Let’s take a close up-view of four 14-year-old girls I know, surrounded by five 30-gallon plastic tanks set at different heights, connected with a tangle of plastic tubing, some going in the tanks at the top, some coming out at the bottom. From close-up, it looks just like a middle school science fair project. But….
These girls commissioned themselves to design and build a water filtration system to reuse “gray water,” the water you wash your hands and veggies in, and your socks. The kind of water that usually goes down the drain after one use. But in a desert-like environment, no one wants water to be used just once. So, they jimmied together tanks, tubing, sand, gravity, charcoal and at the end, you can drink the water in the 5th tank.
Who are these girls? They are participants in our STEM education initiative (Science, Technology, Engineering and Math) that ensures that youth who lost their chances for formal education, who lost their homes to war, who were carried off by their families as toddlers to a refugee camp 12 years ago to keep them alive – that’s who they are.
They are also Syrian refugee youth in the Zaatari refugee camp where every drop of water has to be preserved, conserved, recaptured and reused over and over – because life is water, especially when there is so little of it. Kudos to them for coming up with a science-solution to a problem they are living inside of – that they face every day.
Let’s pan out in time a bit from this close-up view. The insights and experience of designing, testing, and improving a solution to a serious problem is now “baked in” thanks to the STEM experience. They have become more than young persons shunted aside from opportunities and sidelined into space defined by the chain-link fencing around that refugee camp.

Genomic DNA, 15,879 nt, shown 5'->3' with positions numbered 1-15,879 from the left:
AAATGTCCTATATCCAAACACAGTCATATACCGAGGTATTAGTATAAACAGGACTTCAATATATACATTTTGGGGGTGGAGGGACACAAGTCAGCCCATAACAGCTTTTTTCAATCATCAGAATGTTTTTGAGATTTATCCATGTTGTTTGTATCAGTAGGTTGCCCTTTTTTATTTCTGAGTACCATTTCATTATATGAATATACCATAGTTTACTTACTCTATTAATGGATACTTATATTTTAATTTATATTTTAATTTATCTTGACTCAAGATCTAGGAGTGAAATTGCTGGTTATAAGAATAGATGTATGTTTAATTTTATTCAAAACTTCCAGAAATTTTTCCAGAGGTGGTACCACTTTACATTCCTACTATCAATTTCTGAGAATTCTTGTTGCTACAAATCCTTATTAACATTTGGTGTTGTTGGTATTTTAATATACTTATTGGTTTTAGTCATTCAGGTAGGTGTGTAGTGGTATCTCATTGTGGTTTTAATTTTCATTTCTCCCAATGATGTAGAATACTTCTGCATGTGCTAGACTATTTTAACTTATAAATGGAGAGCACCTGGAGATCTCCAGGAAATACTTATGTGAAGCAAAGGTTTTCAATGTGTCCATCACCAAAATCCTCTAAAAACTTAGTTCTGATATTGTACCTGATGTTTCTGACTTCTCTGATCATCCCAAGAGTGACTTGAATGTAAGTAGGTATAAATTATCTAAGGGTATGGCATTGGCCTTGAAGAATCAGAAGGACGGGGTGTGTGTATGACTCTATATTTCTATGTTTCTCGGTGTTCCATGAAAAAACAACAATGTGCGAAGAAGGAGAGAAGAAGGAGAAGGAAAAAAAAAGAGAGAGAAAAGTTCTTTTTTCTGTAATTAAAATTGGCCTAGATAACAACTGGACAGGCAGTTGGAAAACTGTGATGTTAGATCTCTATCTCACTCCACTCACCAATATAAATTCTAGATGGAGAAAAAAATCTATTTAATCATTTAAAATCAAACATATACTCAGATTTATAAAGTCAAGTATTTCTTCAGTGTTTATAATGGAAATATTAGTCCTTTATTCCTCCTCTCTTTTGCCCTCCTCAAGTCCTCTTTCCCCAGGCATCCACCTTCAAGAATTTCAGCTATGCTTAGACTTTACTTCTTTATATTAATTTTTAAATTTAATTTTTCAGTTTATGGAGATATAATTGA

Instead, they are what I call street-smart-scientists who live up-close and personal with their water challenge. I’ll bet they will come up with other solutions to other problems that we might never dream of, because they have new options to change the circumstances they face. They need to conserve water. But we need them for their energy to build a better world for all of us to live in.
This is what we intend when we use the word, “empowerment.” This is what you intend every time you donate your dollars to our work with sidelined, marginalized youth. There is an immediate benefit, drinkable water, and a longer-term outcome, young people prepared to ponder new possibilities and bring them into action. Young people who once were “lost” – to opportunity, to relationship, to hope.
I am totally passionate for putting the last, first! I am sure that a lot more than clean water will come out of this investment in STEM experiences for young people.
But clean water is a really good start, right?
P.S. - Click here to see a video of the girls explaining their incredible project.